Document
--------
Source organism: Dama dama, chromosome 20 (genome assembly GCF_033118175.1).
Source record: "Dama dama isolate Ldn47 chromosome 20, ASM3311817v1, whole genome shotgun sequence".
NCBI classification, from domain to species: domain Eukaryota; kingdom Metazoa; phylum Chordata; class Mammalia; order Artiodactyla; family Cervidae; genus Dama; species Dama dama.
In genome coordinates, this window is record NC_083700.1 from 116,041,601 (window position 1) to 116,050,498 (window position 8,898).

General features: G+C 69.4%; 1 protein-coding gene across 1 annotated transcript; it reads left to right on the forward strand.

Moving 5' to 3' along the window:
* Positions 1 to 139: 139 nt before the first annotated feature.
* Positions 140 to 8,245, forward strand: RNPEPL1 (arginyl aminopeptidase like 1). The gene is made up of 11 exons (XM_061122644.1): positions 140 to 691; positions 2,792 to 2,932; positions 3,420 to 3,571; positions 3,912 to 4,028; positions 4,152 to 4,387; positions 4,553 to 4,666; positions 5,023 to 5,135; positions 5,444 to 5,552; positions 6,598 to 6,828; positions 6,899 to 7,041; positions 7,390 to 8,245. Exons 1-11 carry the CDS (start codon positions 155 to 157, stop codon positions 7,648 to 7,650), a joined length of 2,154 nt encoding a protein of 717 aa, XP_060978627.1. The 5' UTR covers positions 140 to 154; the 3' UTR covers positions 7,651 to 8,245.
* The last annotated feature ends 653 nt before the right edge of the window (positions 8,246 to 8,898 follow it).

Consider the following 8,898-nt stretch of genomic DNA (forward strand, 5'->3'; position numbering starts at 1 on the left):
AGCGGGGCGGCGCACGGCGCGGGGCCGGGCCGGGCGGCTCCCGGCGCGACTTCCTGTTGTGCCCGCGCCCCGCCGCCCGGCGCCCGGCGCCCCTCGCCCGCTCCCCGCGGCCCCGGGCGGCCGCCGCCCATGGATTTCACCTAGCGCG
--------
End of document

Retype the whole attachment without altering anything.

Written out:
Source organism: Dama dama, chromosome 20 (genome assembly GCF_033118175.1).
Source record: "Dama dama isolate Ldn47 chromosome 20, ASM3311817v1, whole genome shotgun sequence".
NCBI classification, from domain to species: domain Eukaryota; kingdom Metazoa; phylum Chordata; class Mammalia; order Artiodactyla; family Cervidae; genus Dama; species Dama dama.
In genome coordinates, this window is record NC_083700.1 from 116,041,601 (window position 1) to 116,050,498 (window position 8,898).

General features: G+C 69.4%; 1 protein-coding gene across 1 annotated transcript; it reads left to right on the forward strand.

Moving 5' to 3' along the window:
* Positions 1 to 139: 139 nt before the first annotated feature.
* Positions 140 to 8,245, forward strand: RNPEPL1 (arginyl aminopeptidase like 1). The gene is made up of 11 exons (XM_061122644.1): positions 140 to 691; positions 2,792 to 2,932; positions 3,420 to 3,571; positions 3,912 to 4,028; positions 4,152 to 4,387; positions 4,553 to 4,666; positions 5,023 to 5,135; positions 5,444 to 5,552; positions 6,598 to 6,828; positions 6,899 to 7,041; positions 7,390 to 8,245. Exons 1-11 carry the CDS (start codon positions 155 to 157, stop codon positions 7,648 to 7,650), a joined length of 2,154 nt encoding a protein of 717 aa, XP_060978627.1. The 5' UTR covers positions 140 to 154; the 3' UTR covers positions 7,651 to 8,245.
* The last annotated feature ends 653 nt before the right edge of the window (positions 8,246 to 8,898 follow it).

Consider the following 8,898-nt stretch of genomic DNA (forward strand, 5'->3'; position numbering starts at 1 on the left):
AGCGGGGCGGCGCACGGCGCGGGGCCGGGCCGGGCGGCTCCCGGCGCGACTTCCTGTTGTGCCCGCGCCCCGCCGCCCGGCGCCCGGCGCCCCTCGCCCGCTCCCCGCGGCCCCGGGCGGCCGCCGCCCATGGATTTCACCTAGCGCG